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Tanja Andersen finished her bachelor's degree in Japanese studies last summer and has spent a semester improving her skills outside university. But now her application to continue with her master’s has been rejected, and she is left with no way to finish her education
Tanja Andersen has got stuck inside the education system. When she finished her bachelor’s programme, she chose to spend a semester on a programme of self-study. She took a translation course in Japanese, in preparation for her specializationon her master’s. But when she subsequently applied, she was rejected. There were no places for students who have no legal right to continue.
As Tanja Andersen had chosen to take a semester off from university, she had waived her legal right to take the master’s degree that ‘naturally followed’ her bachelor’s programme.
The rules have tripped up Tanja Andersen, who is now helplessly stuck with no path forward towards the education of her dreams.
“It is extremely frustrating. The last year of my bachelor’s degree had been unusually hard, and I needed to get back my motivation. When I found this self-study course, it seemed like a great opportunity. It was an opportunity for me to be better equipped for my specialization and would be a good foundation for my optional study subjects. It all seemed great. I could not imagine that it would keep me from getting in. I then discovered that all applications take place in a system that does not care whether you are skilled or motivated,” says Tanja Andersen.
According to Tanja Andersen the most confusing part of the whole process has been the counselling. It is as if no-one has an overview of all the rules, procedures and consequences. As if no person can really find their way around the jungle they call “the University’s administrative system” – and that in some cases, they simply do not know who to ask.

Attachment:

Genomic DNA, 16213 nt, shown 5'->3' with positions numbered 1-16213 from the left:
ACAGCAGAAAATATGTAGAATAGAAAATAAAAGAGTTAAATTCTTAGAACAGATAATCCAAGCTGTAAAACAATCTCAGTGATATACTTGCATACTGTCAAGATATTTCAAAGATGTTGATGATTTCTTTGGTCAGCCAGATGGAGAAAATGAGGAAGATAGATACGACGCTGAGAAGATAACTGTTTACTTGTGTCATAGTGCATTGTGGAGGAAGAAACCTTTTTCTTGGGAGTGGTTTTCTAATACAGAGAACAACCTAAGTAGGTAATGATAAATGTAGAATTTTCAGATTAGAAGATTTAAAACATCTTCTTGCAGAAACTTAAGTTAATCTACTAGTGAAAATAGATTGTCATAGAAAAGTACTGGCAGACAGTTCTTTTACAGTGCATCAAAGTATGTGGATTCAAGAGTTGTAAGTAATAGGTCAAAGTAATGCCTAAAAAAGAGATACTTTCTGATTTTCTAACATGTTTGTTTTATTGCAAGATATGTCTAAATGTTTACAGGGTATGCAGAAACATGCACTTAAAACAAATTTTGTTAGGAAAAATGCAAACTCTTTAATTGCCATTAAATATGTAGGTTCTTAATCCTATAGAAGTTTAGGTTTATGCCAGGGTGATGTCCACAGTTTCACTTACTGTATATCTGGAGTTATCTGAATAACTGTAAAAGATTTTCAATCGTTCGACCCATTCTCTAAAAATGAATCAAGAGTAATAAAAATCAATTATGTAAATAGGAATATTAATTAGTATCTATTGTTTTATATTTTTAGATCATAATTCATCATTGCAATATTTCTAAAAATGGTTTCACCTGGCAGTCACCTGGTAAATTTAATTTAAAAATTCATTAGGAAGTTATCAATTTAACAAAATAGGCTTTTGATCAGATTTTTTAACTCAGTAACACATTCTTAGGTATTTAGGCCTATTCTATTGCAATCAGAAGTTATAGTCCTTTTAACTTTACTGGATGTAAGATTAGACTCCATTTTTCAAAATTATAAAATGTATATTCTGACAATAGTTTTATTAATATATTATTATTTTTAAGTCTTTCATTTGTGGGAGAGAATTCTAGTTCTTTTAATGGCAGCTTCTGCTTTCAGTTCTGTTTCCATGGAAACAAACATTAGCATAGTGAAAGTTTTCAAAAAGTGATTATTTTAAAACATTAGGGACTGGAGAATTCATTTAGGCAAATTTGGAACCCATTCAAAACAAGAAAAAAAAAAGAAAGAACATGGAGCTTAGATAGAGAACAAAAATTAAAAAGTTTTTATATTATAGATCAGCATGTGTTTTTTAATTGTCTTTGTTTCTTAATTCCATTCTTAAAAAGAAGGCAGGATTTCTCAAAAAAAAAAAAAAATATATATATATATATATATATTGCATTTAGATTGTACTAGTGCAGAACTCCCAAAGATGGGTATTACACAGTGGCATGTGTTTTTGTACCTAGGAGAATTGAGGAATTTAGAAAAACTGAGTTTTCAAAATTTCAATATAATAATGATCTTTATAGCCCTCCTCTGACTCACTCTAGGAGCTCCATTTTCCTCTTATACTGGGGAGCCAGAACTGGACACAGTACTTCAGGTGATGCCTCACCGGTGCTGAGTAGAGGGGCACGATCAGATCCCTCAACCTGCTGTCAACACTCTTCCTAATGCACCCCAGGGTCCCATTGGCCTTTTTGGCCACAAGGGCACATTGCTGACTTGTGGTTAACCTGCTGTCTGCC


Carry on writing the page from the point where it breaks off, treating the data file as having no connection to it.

Tanja Andersen describes the counselling she has received as well-meaning, but incomplete. The student counselor was brand new on the job and the conversation with him left her without clarification. She tried to go to the HUM student services, but had trouble finding their opening hours and their facilities. They had, from one day to another, just switched rooms, she says.
“I then discovered that all applications take place in a system that does not care whether you are skilled or motivated”, Tanja Andersen, bachelor in Japanese
“You go to all sorts of different supervisors for information, while the perhaps most important body, the HUM student services, was not to be found. Just give me the numbers – give me something specific that I can relate to! You use an enormous amount of energy to give yourself the best options, and then you find out that you have been wrong all the time. And you cannot do anything to get back on track. It’s just so frustrating,” she says, adding: “I simply could not imagine that I would not get in. I could not imagine that a good student, who alone in her class had completed the studies in the prescribed time and who wanted to continue in the same field of study – a student who plans her life and who does not try to cheat the system by failing exams and postponing subjects … Yes, I could simply not foresee such an absurd outcome.”
Jens Erik Mogensen, Associate Dean for Education at the Faculty of Humanities, can not recognize the criticism, but has no insight into the specific case.
“The study counselling services at the Faculty of Humanities work particularly thoroughly with the Study Progress Reform, informing students that they lose their legal right to continue if they take a break after their bachelor’s program. With my knowledge of our skilled counselors, I cannot imagine that a counselor would guide a student to take a break between their BA and their MA,” he writes in his reply by e-mail.
”With my knowledge of our skilled counselors, I cannot imagine that a counselor would advise a student to take a break between their BA and their MA,” Jens Erik Mogensen, Associate Dean for Education at the Faculty of Humanities
He says that via the winter admissions process there is only one place on Japanese studies, and that it is shared with Chinese studies, so without a legal requirement, it is almost impossible to get in.
“My best advice is that the student attempts to apply again this summer. Here there are 10 seats on Japanese studies. But it may well be that they are all taken, so I cannot promise anything,” he writes.
In the years between 2015 and 2017, the University of Copenhagen is to cut almost 4,000 student places. 2,363 are from the master’s programmes, where especially the humanities and natural sciences have been hit hard.